9 Evaluating Sources

Evaluating sources involves thinking critically and having a curious, questioning mindset.

Evaluating sources often occurs in phases – when you first find a source (quick evaluation), and when you review the sources you’ve gathered and choose which ones you will use. Consider the “who, what, when, where, why” of the sources you select.

With careful evaluation, you select relevant information that will inform your research, provide evidence for your arguments, and bring  you into the scholarly conversation about your topic.  Recognize that there may be multiple perspectives about a given issue or topic, even among experts and scholars.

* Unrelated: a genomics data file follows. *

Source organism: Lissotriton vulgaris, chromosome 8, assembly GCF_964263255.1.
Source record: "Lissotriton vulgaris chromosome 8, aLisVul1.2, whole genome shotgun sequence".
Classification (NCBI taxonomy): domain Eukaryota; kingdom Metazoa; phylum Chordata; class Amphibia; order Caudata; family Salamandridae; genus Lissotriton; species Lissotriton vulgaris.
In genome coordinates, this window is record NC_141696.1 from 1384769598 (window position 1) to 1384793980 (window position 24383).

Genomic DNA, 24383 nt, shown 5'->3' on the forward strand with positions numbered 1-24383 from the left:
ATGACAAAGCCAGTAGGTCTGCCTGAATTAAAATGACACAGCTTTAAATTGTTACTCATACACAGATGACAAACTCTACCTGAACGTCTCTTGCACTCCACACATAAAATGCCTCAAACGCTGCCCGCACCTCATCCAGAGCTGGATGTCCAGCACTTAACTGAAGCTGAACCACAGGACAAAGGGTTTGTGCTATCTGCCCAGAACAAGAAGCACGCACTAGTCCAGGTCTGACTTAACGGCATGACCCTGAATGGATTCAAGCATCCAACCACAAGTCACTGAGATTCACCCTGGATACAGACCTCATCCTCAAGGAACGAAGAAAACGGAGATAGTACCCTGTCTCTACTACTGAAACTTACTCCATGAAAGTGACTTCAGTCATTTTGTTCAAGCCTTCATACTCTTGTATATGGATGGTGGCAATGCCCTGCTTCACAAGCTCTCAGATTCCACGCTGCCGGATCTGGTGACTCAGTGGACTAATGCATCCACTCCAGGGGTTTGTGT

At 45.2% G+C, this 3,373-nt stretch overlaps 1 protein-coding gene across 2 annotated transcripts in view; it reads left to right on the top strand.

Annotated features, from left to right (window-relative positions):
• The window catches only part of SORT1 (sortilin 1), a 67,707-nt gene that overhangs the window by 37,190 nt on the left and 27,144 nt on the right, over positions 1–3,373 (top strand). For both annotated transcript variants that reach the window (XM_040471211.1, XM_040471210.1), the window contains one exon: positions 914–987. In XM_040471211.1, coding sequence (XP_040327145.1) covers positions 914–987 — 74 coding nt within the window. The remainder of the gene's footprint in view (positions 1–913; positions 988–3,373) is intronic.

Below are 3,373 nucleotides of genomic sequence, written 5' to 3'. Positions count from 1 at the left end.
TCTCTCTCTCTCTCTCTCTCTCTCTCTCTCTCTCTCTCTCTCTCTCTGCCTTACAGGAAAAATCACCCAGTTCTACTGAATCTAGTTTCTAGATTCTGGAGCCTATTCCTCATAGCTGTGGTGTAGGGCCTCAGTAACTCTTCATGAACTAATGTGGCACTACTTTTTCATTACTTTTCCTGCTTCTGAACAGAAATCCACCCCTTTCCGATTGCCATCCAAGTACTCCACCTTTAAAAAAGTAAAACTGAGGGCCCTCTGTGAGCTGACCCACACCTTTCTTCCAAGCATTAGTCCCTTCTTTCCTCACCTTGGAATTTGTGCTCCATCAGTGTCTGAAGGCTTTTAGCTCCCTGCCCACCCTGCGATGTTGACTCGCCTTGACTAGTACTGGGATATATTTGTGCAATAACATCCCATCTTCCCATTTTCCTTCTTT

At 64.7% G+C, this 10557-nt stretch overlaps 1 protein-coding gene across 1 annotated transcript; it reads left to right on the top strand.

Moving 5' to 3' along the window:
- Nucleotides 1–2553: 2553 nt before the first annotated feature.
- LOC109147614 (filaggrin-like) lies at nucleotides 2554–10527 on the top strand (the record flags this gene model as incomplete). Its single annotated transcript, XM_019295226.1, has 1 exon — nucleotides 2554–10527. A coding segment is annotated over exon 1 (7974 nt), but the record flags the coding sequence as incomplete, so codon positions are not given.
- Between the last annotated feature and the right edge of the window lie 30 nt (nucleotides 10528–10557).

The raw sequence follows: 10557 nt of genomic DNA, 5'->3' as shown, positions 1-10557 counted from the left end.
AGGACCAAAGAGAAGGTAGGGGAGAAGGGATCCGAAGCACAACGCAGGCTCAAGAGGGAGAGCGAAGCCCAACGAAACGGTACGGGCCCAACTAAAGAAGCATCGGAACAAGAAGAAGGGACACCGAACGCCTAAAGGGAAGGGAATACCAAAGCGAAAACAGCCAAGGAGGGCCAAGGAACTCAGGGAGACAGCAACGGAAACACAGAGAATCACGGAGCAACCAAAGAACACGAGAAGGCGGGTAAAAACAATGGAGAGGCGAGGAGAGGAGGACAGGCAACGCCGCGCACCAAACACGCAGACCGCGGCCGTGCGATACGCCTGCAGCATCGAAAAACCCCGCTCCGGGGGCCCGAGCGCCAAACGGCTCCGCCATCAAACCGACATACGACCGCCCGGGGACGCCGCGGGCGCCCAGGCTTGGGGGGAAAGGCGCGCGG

Consider the questions in the graphic below, “Scholarship as Conversation.” Ask a librarian if you need help!

Scholarship as Conversation questions

Refer to the OWL (Online Writing Lab from Purdue) guide to evaluating sources.

More information is available through the library’s DIY Research Process guide. DIY Research

“Evaluate” © 2020 Bucknell University. All rights reserved.
“DIY Research” © 2020 Bucknell University. All rights reserved.
Scholarship as Conversation” © 2015 Bucknell University, Bertrand Library Research Services, is adapted from “Framework for Information Literacy for Higher Education” by ACRL, and is licensed CC BY NC SA.

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Information Literacy Foundations by Nancy Frazier and Research Services, Bucknell University is licensed under a Creative Commons Attribution-NonCommercial-ShareAlike 4.0 International License, except where otherwise noted.

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